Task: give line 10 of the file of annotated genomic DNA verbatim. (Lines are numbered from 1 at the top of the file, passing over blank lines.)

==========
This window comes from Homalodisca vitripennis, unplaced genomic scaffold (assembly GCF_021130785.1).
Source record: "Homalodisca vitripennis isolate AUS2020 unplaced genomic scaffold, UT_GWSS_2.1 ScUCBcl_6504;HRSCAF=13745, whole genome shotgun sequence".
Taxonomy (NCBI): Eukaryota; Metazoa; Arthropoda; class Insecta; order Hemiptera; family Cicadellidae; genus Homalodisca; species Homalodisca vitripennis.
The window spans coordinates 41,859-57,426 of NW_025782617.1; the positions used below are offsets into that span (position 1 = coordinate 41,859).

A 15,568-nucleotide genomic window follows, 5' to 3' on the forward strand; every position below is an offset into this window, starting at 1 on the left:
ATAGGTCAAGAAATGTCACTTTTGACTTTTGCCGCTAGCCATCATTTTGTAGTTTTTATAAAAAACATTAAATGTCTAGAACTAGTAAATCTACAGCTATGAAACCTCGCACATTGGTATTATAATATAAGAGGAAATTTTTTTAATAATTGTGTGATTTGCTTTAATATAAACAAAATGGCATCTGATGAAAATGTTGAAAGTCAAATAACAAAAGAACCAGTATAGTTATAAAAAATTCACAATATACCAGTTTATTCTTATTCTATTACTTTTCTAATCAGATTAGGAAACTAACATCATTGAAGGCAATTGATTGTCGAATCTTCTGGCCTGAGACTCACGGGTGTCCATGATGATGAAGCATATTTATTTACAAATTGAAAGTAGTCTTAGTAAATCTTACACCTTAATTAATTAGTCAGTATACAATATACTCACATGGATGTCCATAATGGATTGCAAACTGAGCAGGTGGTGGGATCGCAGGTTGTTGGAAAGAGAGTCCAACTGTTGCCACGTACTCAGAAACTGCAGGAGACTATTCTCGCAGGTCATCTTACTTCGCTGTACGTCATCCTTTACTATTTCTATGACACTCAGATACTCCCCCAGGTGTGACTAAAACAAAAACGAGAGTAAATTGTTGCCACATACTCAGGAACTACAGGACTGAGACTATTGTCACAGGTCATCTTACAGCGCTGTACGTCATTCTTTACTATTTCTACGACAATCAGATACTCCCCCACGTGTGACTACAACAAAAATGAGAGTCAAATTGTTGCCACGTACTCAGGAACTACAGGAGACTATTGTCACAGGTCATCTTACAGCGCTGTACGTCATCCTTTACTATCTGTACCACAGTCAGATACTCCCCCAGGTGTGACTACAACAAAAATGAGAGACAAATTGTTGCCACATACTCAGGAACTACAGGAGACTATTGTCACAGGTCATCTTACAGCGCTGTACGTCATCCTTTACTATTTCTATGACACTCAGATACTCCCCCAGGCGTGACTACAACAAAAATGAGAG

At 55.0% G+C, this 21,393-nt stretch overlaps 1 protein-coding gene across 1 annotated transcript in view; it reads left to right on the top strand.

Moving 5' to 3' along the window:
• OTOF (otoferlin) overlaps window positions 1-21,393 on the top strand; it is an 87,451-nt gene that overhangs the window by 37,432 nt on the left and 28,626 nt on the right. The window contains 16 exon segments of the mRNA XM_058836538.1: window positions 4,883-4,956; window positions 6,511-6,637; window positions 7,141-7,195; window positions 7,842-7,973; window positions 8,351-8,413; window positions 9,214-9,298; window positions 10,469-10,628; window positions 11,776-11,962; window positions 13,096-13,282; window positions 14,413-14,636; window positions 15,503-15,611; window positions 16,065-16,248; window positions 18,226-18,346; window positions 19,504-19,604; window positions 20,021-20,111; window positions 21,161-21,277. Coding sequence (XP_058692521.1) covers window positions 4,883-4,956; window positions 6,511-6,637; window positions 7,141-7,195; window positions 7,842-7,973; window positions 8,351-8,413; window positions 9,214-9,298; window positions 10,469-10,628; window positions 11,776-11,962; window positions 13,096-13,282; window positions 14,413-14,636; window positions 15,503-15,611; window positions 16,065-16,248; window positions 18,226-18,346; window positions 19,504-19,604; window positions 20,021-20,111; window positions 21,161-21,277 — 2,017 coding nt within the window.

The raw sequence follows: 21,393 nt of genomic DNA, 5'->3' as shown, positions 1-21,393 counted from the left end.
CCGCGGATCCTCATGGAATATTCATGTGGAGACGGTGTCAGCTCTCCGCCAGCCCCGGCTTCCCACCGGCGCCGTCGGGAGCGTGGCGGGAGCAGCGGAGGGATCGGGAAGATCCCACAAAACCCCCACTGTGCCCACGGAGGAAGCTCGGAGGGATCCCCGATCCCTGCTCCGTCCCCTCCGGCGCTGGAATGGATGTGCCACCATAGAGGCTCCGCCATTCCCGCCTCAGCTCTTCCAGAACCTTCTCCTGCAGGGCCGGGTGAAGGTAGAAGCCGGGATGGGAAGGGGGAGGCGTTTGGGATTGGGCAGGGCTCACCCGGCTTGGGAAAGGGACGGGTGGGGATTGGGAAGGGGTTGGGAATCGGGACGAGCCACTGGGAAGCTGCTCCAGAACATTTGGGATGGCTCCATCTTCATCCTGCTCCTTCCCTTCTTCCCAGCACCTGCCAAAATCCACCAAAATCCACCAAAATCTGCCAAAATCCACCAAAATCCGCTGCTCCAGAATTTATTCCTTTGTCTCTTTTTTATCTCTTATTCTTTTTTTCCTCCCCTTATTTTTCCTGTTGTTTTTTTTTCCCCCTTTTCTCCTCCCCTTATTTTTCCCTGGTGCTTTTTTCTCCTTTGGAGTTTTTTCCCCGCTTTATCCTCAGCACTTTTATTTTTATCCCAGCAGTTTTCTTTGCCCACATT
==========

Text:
The raw sequence follows: 21,393 nt of genomic DNA, 5'->3' as shown, positions 1-21,393 counted from the left end.